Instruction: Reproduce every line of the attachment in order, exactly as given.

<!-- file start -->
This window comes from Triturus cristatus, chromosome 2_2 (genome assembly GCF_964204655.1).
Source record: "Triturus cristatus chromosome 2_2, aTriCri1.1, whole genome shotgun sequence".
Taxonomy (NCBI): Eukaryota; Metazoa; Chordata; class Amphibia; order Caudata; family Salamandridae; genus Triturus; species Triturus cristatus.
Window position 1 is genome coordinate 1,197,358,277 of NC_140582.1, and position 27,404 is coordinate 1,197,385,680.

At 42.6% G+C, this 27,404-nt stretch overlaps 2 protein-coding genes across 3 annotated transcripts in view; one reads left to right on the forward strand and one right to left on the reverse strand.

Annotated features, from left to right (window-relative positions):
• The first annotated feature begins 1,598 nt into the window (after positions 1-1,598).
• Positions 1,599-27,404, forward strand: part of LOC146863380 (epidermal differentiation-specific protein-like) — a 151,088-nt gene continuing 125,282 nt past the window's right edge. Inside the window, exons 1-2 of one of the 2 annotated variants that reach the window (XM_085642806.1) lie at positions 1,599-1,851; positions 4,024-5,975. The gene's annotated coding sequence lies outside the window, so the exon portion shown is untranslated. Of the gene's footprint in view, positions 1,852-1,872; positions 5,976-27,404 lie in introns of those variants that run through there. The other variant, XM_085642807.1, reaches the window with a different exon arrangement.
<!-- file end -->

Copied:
This window comes from Triturus cristatus, chromosome 2_2 (genome assembly GCF_964204655.1).
Source record: "Triturus cristatus chromosome 2_2, aTriCri1.1, whole genome shotgun sequence".
Taxonomy (NCBI): Eukaryota; Metazoa; Chordata; class Amphibia; order Caudata; family Salamandridae; genus Triturus; species Triturus cristatus.
Window position 1 is genome coordinate 1,197,358,277 of NC_140582.1, and position 27,404 is coordinate 1,197,385,680.

At 42.6% G+C, this 27,404-nt stretch overlaps 2 protein-coding genes across 3 annotated transcripts in view; one reads left to right on the forward strand and one right to left on the reverse strand.

Annotated features, from left to right (window-relative positions):
• The first annotated feature begins 1,598 nt into the window (after positions 1-1,598).
• Positions 1,599-27,404, forward strand: part of LOC146863380 (epidermal differentiation-specific protein-like) — a 151,088-nt gene continuing 125,282 nt past the window's right edge. Inside the window, exons 1-2 of one of the 2 annotated variants that reach the window (XM_085642806.1) lie at positions 1,599-1,851; positions 4,024-5,975. The gene's annotated coding sequence lies outside the window, so the exon portion shown is untranslated. Of the gene's footprint in view, positions 1,852-1,872; positions 5,976-27,404 lie in introns of those variants that run through there. The other variant, XM_085642807.1, reaches the window with a different exon arrangement.